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Turning talents into cash

Losalini Vuki
Friday, December 08, 2017

SHE resigned from her job only to realise she loves what she does now.

Just as you enter the back of the Suva Flea Market, Timaima Vakarorogo is first to greet you with her big bula smile from where she sits.

Four months into looking after her mother's stall, the sole breadwinner for her husband and daughter said the money she now earns is nothing compared with what she used to get from her previous workplace in Nadi.

Since Mrs Vakarorogo's mother is away overseas for three months, she now runs the business.

Apart from selling salusalu, masi, mats and other items, she sells unique masi wreaths — made from pieces of masi she no longer uses.

"When I saw the plastic wreaths were becoming too common, I decided to think outside the box and create something different," said Mrs Vakarorogo.

"Sure enough people liked it and in just one day, I sold three at the price of $100 each last week.

"I don't have special customers or clients who order from the stall. It's the everyday random customers who help me rake in a lot of income and this right here is the source of income for my family. The money I earn pays for everything, including water and electricity bills, rent, car expenses and our loan from the bank."

With this sort of business, Mrs Vakarorogo said she raked in money every day.

"Most people wait for their weekly or fortnightly pay, but I've realised with handmade items, it sells. This is one of our busiest periods, but it's also a time where we make profit and save because come January to April, business is back to usual."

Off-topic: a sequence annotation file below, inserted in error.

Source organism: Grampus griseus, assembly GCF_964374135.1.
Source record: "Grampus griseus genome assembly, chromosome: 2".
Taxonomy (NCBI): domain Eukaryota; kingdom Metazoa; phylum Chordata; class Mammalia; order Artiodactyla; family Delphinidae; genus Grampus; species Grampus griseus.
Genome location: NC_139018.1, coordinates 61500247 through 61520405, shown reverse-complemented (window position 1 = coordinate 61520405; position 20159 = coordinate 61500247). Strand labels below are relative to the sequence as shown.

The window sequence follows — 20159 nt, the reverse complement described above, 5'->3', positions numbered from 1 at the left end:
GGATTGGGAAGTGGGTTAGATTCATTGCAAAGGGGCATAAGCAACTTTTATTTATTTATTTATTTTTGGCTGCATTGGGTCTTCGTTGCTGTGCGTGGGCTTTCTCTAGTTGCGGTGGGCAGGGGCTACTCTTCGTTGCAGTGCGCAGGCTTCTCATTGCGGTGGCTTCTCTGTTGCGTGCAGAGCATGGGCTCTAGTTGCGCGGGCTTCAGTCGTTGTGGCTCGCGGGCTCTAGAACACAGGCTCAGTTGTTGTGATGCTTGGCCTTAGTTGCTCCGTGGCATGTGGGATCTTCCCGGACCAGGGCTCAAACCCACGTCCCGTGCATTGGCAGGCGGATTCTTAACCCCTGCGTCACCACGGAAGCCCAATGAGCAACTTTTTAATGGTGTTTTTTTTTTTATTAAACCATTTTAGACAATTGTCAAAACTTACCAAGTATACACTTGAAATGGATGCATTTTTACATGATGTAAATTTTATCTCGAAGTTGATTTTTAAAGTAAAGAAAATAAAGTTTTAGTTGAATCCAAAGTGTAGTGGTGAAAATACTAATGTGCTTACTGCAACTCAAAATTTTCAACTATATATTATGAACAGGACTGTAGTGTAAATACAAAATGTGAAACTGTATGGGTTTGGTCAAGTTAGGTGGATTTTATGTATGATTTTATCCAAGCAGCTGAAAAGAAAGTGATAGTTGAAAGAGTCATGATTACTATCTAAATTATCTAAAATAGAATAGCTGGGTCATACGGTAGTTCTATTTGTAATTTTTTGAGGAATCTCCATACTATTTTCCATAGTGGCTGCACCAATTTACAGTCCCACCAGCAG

Another item she said that was high in demand during this time of the year was mats.

"There is always a function somewhere and demands have been high lately," she said.

"It's either for a birthday, funeral, graduation or a baptism and any other occasion. If people prefer to have their names printed on it, we can cater for that.

"Most of the mats I sell were sold to me so what I do is clean these mats or re-weave them if I have to so that it looks new and worth the buy. A few days ago someone came in to buy a set of mats worth $800.

"Besides the money coming in, the positive thing about this business is women here at the market have the chance to showcase their talents and learn from each other. Our handmade work is also our identity and it tells is who we are where we are from."

My only advise is directed to young people," said Vakarorogo.

"Alway try to get out of your way to achieve anything you want in your life and always have that spirit of determination. If you want something, set your mind to it and work towards it. All it takes is patience."

Mrs Vakarorogo's mother has been operating her business for eight years.

She is originally from Mabula, Cicia, Lau and works Monday to Saturdays.

The cost of one stall a week is $90 or $360 a month.

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